Mapping Monet: an art alphabet

“For me, a landscape does not exist in its own right, since its appearance changes at every moment; but the surrounding atmosphere brings it to life – the light and the air which vary continually. For me, it is only the surrounding atmosphere which gives subjects their true value.”

signature_monet_claude

Claude Monet, famously among the leaders of the French Impressionist movement of the 1870s and 1880s, was one of the movement’s most prolific artists. His 1873 painting Impression, Sunrise (Impression, soleil levant) gave the movement its name, and he played a crucial role in bringing its adherents together. Particularly inspired in the 1860s by the Realists’ willingness to pain en plein air, Monet made his painting technique one of his most important traits – painting different places at different times, often directly in front of the subject, rather than from memory, and became distinguished for his remarkable colouring and depiction of light.

What makes Monet stand out for me, other than all of his artistic techniques and the landscapes he chooses, is the way these move across Europe. Hence, following his footsteps beyond just the gardens of well-known Giverny is fascinating – most are there today, making it possible to step into one of his paintings. Let’s step into his artwork and embark on a journey across the continent.  Continue reading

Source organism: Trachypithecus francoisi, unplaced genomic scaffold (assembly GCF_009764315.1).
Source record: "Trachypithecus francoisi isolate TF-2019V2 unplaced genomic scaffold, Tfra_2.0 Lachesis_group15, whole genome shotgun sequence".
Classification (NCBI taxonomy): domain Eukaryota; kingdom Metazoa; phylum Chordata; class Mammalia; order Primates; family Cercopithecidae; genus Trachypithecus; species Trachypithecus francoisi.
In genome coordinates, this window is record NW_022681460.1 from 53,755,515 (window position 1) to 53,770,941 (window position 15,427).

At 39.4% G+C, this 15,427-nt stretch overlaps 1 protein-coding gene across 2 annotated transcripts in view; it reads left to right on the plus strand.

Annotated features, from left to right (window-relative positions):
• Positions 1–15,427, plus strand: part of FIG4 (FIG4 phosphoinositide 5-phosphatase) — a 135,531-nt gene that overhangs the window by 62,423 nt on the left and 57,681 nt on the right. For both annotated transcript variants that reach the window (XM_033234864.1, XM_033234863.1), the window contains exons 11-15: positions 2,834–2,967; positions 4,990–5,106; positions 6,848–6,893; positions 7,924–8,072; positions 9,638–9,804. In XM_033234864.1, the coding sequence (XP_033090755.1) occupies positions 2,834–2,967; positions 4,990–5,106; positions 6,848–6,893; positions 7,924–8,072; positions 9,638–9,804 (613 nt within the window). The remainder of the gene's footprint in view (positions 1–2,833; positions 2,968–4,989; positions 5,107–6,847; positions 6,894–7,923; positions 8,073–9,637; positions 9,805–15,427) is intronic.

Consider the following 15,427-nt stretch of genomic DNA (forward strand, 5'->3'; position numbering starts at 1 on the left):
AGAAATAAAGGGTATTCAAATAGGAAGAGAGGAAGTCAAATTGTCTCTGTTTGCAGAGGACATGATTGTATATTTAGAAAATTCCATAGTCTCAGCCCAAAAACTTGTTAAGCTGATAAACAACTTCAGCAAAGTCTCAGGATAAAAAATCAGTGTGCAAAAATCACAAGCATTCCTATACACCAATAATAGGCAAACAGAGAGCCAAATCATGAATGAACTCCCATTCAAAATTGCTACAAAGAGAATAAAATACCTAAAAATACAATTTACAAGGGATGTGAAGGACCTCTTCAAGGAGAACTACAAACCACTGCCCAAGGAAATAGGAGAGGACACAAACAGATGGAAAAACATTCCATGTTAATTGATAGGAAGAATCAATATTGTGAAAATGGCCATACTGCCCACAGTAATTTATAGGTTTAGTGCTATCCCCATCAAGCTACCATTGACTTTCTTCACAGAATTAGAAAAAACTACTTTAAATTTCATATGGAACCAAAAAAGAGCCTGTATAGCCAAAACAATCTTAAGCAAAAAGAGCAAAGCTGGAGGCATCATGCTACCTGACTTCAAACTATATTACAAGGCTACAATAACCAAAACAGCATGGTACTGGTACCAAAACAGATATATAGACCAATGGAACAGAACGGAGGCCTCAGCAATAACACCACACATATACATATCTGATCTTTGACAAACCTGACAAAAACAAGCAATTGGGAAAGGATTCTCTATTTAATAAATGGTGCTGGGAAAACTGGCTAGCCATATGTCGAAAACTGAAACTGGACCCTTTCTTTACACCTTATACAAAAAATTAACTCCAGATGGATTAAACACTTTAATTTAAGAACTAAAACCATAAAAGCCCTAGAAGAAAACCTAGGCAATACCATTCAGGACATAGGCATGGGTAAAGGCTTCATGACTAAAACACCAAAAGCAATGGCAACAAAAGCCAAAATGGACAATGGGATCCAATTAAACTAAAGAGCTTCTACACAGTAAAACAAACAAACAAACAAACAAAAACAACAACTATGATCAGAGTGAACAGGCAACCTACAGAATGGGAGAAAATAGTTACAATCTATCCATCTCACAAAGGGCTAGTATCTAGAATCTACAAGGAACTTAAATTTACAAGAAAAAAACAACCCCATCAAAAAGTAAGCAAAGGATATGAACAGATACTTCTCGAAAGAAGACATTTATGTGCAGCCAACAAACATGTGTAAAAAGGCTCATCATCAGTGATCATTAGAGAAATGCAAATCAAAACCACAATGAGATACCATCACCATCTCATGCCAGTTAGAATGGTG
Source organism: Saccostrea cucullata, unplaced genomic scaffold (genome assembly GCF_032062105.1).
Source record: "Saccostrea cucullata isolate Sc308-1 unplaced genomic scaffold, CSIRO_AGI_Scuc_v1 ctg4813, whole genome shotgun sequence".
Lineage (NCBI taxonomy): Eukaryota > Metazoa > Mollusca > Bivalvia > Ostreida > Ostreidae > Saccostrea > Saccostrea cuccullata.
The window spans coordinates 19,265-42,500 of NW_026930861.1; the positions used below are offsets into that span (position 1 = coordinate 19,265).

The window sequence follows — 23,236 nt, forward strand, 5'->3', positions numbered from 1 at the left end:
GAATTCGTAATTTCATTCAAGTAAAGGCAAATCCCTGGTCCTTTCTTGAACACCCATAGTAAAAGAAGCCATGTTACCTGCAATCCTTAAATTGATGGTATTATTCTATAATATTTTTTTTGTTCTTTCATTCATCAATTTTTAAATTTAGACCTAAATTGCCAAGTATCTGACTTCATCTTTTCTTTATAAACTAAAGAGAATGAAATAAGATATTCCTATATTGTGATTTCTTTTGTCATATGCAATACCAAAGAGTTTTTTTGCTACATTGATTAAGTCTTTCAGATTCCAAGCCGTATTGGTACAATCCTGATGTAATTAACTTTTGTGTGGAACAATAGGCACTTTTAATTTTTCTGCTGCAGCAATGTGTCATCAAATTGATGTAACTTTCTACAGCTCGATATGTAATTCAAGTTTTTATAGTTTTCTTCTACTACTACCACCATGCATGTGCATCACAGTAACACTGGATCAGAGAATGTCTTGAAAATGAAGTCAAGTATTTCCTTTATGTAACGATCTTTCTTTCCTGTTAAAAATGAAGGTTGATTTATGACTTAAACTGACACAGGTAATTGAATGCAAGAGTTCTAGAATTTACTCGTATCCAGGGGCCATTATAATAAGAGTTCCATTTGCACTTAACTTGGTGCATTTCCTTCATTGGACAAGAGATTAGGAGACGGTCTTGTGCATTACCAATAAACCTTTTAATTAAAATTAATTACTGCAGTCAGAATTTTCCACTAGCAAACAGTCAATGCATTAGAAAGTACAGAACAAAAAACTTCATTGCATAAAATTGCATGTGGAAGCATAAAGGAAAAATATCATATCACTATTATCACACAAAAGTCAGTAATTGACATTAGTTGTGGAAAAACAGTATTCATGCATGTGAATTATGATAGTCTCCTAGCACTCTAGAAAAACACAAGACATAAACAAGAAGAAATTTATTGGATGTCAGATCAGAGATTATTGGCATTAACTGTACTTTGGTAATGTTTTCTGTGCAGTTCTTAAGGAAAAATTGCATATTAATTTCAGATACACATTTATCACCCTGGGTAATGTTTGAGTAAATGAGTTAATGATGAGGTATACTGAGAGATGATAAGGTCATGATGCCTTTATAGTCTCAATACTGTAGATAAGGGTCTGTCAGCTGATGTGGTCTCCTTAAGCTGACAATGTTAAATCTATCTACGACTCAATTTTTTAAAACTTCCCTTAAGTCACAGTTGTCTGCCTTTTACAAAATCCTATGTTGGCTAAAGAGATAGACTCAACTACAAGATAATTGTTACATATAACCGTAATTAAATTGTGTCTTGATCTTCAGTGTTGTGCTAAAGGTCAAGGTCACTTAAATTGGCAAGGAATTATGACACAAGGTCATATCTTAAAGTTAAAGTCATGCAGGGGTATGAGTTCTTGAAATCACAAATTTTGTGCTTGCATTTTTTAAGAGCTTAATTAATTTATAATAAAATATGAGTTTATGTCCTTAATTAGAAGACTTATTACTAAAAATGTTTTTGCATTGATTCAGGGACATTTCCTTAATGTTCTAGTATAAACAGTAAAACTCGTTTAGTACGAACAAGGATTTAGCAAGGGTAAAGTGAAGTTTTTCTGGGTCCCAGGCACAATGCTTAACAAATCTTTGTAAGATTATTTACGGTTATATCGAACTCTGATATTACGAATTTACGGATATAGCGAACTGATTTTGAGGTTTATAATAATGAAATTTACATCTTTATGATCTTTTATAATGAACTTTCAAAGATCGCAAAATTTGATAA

Advertisements

I needed EU

It is not every day that you can get up in the morning and see a country’s fate changed permanently. Whilst I continue, perhaps in a state of denial, to tell myself that things may change, that a people’s referendum is not legally binding, that I’ll wake up tomorrow and it will all be over, so far, since Friday, the 24th of June, I have woken up each following day still a citizen of Brexit Britain, confined to Germany and unable to commiserate with friends, with family, with my university town, Oxford, which voted by a staggering 70% to remain – and yet relieved to be abroad, cocooned away from the abuse that seems to have come as a natural consequence, from the prejudice in the form of leaflets in postboxes and of abuse shouted from passing cars.   Continue reading